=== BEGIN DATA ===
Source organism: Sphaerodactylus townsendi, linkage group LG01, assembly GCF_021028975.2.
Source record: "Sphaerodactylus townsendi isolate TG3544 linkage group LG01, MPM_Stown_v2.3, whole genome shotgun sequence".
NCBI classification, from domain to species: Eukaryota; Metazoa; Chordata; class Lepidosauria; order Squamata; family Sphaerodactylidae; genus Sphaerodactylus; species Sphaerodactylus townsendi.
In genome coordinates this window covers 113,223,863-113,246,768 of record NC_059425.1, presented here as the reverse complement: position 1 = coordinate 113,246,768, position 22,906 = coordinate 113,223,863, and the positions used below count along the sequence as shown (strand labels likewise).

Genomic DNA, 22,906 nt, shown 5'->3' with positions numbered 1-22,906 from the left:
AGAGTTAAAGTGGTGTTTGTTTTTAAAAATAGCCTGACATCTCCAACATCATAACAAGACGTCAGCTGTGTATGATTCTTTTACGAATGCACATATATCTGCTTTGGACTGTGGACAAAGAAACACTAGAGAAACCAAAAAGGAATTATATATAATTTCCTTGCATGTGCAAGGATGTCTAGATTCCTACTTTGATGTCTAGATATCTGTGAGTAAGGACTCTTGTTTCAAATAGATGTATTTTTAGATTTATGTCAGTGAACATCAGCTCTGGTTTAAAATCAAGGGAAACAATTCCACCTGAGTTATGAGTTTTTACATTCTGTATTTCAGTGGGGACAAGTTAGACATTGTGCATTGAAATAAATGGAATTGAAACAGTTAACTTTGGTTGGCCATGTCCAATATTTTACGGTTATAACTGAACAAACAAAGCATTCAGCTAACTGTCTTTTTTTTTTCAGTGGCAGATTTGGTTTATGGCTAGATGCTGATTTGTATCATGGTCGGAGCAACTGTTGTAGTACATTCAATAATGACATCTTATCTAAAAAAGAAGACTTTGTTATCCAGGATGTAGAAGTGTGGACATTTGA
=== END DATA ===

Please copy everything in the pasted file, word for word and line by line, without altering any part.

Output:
Source organism: Sphaerodactylus townsendi, linkage group LG01, assembly GCF_021028975.2.
Source record: "Sphaerodactylus townsendi isolate TG3544 linkage group LG01, MPM_Stown_v2.3, whole genome shotgun sequence".
NCBI classification, from domain to species: Eukaryota; Metazoa; Chordata; class Lepidosauria; order Squamata; family Sphaerodactylidae; genus Sphaerodactylus; species Sphaerodactylus townsendi.
In genome coordinates this window covers 113,223,863-113,246,768 of record NC_059425.1, presented here as the reverse complement: position 1 = coordinate 113,246,768, position 22,906 = coordinate 113,223,863, and the positions used below count along the sequence as shown (strand labels likewise).

Genomic DNA, 22,906 nt, shown 5'->3' with positions numbered 1-22,906 from the left:
AGAGTTAAAGTGGTGTTTGTTTTTAAAAATAGCCTGACATCTCCAACATCATAACAAGACGTCAGCTGTGTATGATTCTTTTACGAATGCACATATATCTGCTTTGGACTGTGGACAAAGAAACACTAGAGAAACCAAAAAGGAATTATATATAATTTCCTTGCATGTGCAAGGATGTCTAGATTCCTACTTTGATGTCTAGATATCTGTGAGTAAGGACTCTTGTTTCAAATAGATGTATTTTTAGATTTATGTCAGTGAACATCAGCTCTGGTTTAAAATCAAGGGAAACAATTCCACCTGAGTTATGAGTTTTTACATTCTGTATTTCAGTGGGGACAAGTTAGACATTGTGCATTGAAATAAATGGAATTGAAACAGTTAACTTTGGTTGGCCATGTCCAATATTTTACGGTTATAACTGAACAAACAAAGCATTCAGCTAACTGTCTTTTTTTTTTCAGTGGCAGATTTGGTTTATGGCTAGATGCTGATTTGTATCATGGTCGGAGCAACTGTTGTAGTACATTCAATAATGACATCTTATCTAAAAAAGAAGACTTTGTTATCCAGGATGTAGAAGTGTGGACATTTGA